At Midnight I'll Take Your Soul (1964) poster

At Midnight I’ll Take Your Soul (1964)


(A Meta Noite Levarei Sua Alma)

Brazil. 1964.


Director/Screenplay – Jose Mojica Marins, Producers – Arildo Iruam, Geraldo Martins & Ilidio Martins, Photography (b&w) – Giorgio Attili, Special Effects – Prod. Cinema Indrikis Kruskops, Production Design – Jose Vedovato. Production Company – Industria Cinematografica Apolo.


Jose Mojica Marins (Ze do Caixao), Magda Mei (Terazinha de Oliveira), Nivaldo de Lima (Antonio de Andrade), Valeria Vasquez (Lenita), Ilidio Martins (Dr Rodolfo)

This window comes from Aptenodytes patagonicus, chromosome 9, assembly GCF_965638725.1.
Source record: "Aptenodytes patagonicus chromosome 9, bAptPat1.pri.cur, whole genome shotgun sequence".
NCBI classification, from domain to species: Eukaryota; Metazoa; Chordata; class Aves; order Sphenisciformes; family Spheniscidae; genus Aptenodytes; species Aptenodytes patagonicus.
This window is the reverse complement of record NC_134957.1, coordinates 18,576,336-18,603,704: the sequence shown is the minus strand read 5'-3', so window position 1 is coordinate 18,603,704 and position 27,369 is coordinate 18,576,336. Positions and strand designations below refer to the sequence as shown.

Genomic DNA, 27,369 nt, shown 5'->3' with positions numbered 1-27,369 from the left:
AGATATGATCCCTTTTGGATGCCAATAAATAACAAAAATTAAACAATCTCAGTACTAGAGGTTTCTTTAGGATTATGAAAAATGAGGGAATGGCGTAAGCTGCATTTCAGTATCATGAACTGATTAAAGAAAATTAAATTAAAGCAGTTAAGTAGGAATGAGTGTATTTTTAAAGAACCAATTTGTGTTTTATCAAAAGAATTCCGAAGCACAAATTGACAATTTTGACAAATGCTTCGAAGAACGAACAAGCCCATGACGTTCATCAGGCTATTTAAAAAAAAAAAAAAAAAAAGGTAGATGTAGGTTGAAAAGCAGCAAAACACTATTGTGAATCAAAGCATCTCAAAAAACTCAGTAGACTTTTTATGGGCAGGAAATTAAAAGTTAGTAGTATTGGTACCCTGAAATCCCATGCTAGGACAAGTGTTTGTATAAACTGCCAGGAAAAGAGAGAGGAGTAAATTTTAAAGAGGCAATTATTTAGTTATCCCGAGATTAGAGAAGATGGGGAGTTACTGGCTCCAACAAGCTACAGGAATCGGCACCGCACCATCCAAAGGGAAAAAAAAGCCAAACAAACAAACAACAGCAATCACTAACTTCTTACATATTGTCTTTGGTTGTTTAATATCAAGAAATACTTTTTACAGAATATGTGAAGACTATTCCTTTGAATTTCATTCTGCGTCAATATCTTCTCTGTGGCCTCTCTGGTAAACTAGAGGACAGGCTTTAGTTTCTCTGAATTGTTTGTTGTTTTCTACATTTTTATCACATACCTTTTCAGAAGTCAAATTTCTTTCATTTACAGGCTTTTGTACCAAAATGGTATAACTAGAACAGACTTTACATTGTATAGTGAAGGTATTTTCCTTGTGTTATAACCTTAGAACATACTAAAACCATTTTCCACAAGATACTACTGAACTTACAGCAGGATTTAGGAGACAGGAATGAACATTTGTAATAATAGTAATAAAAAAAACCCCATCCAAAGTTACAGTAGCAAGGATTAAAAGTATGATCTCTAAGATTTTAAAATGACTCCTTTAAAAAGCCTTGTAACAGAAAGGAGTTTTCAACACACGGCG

In Sao Paulo, the cemetery keeper Ze do Caixao delights in acts of cruelty. He has contempt for religion and believes that only those who are strong enough to dominate others will thrive. Ze do Caixao wants a son to continue his bloodline but his woman Lenita is barren. He sets his sights on Terazhina, the fiancee of his best friend Antonio. Believing that Terazhina will not consider him because of Lenita, he ties Lenita to the bed and places a poisonous spider on her body, killing her. He disposes of Antonio by drowning him in the bath. He then forces himself on Terazhina, only for her to hang herself in shame afterwards. As the Day of the Dead comes, Ze finds an old gypsy’s prophecy that he will pay for his crimes starting to come true.